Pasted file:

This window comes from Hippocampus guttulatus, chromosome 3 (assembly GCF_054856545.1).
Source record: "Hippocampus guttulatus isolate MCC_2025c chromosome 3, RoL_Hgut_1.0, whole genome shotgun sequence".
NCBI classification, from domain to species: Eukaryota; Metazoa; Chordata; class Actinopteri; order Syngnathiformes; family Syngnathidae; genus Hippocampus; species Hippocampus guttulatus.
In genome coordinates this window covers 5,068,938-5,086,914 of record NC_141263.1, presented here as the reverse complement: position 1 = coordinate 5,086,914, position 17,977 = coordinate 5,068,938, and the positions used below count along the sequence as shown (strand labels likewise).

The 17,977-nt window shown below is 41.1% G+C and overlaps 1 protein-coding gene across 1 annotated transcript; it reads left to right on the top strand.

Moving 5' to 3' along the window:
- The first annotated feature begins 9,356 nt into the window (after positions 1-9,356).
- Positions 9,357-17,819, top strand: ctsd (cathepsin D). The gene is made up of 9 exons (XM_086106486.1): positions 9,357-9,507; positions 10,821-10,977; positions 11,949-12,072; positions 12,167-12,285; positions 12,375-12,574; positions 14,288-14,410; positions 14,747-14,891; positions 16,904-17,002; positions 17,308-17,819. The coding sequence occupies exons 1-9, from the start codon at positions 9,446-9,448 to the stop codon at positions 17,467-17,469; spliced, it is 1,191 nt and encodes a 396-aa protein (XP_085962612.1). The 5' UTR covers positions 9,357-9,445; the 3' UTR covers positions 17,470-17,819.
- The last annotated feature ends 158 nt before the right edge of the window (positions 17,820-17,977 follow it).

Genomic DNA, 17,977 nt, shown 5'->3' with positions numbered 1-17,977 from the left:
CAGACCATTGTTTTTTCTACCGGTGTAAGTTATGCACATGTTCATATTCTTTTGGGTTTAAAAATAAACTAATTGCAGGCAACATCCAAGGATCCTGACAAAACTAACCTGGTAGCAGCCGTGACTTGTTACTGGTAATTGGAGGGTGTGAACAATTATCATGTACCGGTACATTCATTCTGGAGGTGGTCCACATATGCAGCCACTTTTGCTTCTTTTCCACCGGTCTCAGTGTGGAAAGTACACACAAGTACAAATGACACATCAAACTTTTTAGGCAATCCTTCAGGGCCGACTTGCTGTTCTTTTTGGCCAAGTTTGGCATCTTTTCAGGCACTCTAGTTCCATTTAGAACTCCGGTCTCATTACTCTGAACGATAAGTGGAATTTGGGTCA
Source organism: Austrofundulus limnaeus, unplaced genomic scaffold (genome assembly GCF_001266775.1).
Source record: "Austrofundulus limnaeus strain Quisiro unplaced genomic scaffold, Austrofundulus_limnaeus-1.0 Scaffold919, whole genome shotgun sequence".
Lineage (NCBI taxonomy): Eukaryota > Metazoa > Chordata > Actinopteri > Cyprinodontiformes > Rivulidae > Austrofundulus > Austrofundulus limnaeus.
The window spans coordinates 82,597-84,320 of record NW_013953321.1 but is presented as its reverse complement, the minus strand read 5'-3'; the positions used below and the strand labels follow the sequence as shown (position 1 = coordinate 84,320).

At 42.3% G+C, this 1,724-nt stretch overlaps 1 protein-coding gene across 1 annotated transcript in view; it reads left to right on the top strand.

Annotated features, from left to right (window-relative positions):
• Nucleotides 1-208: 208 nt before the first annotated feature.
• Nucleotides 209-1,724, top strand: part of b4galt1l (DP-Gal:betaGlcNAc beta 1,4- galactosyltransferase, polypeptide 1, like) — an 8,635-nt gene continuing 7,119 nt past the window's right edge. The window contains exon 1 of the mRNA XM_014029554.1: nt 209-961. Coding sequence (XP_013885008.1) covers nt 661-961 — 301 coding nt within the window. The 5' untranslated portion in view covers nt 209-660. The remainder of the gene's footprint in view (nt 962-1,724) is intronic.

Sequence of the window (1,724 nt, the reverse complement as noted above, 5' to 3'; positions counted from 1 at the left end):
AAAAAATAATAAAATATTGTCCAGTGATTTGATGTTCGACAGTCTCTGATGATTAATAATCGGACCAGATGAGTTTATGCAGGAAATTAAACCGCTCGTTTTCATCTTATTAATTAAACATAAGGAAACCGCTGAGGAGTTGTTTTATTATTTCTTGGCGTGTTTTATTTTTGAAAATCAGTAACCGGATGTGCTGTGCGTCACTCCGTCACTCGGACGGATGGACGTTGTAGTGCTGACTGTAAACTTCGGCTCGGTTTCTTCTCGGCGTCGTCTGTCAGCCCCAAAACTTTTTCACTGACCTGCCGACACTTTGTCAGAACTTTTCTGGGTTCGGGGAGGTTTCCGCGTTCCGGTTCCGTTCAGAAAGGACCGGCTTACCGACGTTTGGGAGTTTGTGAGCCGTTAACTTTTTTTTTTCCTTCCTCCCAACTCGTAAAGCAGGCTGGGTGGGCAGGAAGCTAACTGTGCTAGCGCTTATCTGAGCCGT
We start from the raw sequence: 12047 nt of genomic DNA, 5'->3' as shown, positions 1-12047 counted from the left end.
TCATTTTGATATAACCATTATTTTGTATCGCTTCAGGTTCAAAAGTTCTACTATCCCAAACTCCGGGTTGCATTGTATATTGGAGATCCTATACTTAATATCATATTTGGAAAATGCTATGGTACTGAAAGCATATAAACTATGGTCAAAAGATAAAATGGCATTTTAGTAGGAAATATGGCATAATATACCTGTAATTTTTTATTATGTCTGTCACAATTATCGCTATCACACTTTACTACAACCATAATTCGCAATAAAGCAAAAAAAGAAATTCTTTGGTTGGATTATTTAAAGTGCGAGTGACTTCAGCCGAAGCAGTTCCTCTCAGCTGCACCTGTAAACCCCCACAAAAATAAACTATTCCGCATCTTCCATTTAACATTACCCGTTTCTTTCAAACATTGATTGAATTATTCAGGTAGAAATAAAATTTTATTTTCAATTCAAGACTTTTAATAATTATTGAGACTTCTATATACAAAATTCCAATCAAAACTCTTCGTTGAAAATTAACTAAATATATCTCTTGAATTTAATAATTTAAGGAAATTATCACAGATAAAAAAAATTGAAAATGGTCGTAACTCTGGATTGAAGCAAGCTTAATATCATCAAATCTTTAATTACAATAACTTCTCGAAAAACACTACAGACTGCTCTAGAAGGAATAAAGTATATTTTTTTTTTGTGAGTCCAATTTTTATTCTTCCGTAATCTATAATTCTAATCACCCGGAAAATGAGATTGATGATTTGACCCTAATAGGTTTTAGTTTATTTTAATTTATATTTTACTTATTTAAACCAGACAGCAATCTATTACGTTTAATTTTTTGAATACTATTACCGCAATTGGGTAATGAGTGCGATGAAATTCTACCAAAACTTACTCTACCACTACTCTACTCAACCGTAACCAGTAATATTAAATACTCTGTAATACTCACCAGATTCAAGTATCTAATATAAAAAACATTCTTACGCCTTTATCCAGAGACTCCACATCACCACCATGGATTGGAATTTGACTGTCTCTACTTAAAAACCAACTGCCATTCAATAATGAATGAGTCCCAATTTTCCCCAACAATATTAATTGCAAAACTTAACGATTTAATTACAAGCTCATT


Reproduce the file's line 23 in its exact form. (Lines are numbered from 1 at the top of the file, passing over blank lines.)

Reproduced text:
TCATTTTGATATAACCATTATTTTGTATCGCTTCAGGTTCAAAAGTTCTACTATCCCAAACTCCGGGTTGCATTGTATATTGGAGATCCTATACTTAATATCATATTTGGAAAATGCTATGGTACTGAAAGCATATAAACTATGGTCAAAAGATAAAATGGCATTTTAGTAGGAAATATGGCATAATATACCTGTAATTTTTTATTATGTCTGTCACAATTATCGCTATCACACTTTACTACAACCATAATTCGCAATAAAGCAAAAAAAGAAATTCTTTGGTTGGATTATTTAAAGTGCGAGTGACTTCAGCCGAAGCAGTTCCTCTCAGCTGCACCTGTAAACCCCCACAAAAATAAACTATTCCGCATCTTCCATTTAACATTACCCGTTTCTTTCAAACATTGATTGAATTATTCAGGTAGAAATAAAATTTTATTTTCAATTCAAGACTTTTAATAATTATTGAGACTTCTATATACAAAATTCCAATCAAAACTCTTCGTTGAAAATTAACTAAATATATCTCTTGAATTTAATAATTTAAGGAAATTATCACAGATAAAAAAAATTGAAAATGGTCGTAACTCTGGATTGAAGCAAGCTTAATATCATCAAATCTTTAATTACAATAACTTCTCGAAAAACACTACAGACTGCTCTAGAAGGAATAAAGTATATTTTTTTTTTGTGAGTCCAATTTTTATTCTTCCGTAATCTATAATTCTAATCACCCGGAAAATGAGATTGATGATTTGACCCTAATAGGTTTTAGTTTATTTTAATTTATATTTTACTTATTTAAACCAGACAGCAATCTATTACGTTTAATTTTTTGAATACTATTACCGCAATTGGGTAATGAGTGCGATGAAATTCTACCAAAACTTACTCTACCACTACTCTACTCAACCGTAACCAGTAATATTAAATACTCTGTAATACTCACCAGATTCAAGTATCTAATATAAAAAACATTCTTACGCCTTTATCCAGAGACTCCACATCACCACCATGGATTGGAATTTGACTGTCTCTACTTAAAAACCAACTGCCATTCAATAATGAATGAGTCCCAATTTTCCCCAACAATATTAATTGCAAAACTTAACGATTTAATTACAAGCTCATT